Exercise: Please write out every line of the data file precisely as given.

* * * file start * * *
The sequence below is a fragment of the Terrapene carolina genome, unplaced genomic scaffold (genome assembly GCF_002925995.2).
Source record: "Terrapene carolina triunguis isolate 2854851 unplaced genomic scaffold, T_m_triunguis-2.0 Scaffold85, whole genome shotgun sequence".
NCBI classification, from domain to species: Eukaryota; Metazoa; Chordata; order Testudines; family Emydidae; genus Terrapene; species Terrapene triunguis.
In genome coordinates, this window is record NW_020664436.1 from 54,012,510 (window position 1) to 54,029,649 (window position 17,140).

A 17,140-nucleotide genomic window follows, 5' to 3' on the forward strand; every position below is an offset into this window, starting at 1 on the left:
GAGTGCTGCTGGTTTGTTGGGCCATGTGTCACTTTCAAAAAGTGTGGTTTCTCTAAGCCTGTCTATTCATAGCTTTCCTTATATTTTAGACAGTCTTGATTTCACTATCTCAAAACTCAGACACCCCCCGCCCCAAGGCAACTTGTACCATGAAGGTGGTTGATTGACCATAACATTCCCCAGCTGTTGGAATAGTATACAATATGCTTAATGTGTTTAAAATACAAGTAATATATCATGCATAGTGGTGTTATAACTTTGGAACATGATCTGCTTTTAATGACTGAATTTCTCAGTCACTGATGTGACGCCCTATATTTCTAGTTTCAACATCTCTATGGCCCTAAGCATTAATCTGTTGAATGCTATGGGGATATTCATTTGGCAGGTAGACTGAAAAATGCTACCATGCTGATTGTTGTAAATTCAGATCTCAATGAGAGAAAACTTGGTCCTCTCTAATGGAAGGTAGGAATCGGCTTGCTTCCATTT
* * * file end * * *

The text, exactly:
The sequence below is a fragment of the Terrapene carolina genome, unplaced genomic scaffold (genome assembly GCF_002925995.2).
Source record: "Terrapene carolina triunguis isolate 2854851 unplaced genomic scaffold, T_m_triunguis-2.0 Scaffold85, whole genome shotgun sequence".
NCBI classification, from domain to species: Eukaryota; Metazoa; Chordata; order Testudines; family Emydidae; genus Terrapene; species Terrapene triunguis.
In genome coordinates, this window is record NW_020664436.1 from 54,012,510 (window position 1) to 54,029,649 (window position 17,140).

A 17,140-nucleotide genomic window follows, 5' to 3' on the forward strand; every position below is an offset into this window, starting at 1 on the left:
GAGTGCTGCTGGTTTGTTGGGCCATGTGTCACTTTCAAAAAGTGTGGTTTCTCTAAGCCTGTCTATTCATAGCTTTCCTTATATTTTAGACAGTCTTGATTTCACTATCTCAAAACTCAGACACCCCCCGCCCCAAGGCAACTTGTACCATGAAGGTGGTTGATTGACCATAACATTCCCCAGCTGTTGGAATAGTATACAATATGCTTAATGTGTTTAAAATACAAGTAATATATCATGCATAGTGGTGTTATAACTTTGGAACATGATCTGCTTTTAATGACTGAATTTCTCAGTCACTGATGTGACGCCCTATATTTCTAGTTTCAACATCTCTATGGCCCTAAGCATTAATCTGTTGAATGCTATGGGGATATTCATTTGGCAGGTAGACTGAAAAATGCTACCATGCTGATTGTTGTAAATTCAGATCTCAATGAGAGAAAACTTGGTCCTCTCTAATGGAAGGTAGGAATCGGCTTGCTTCCATTT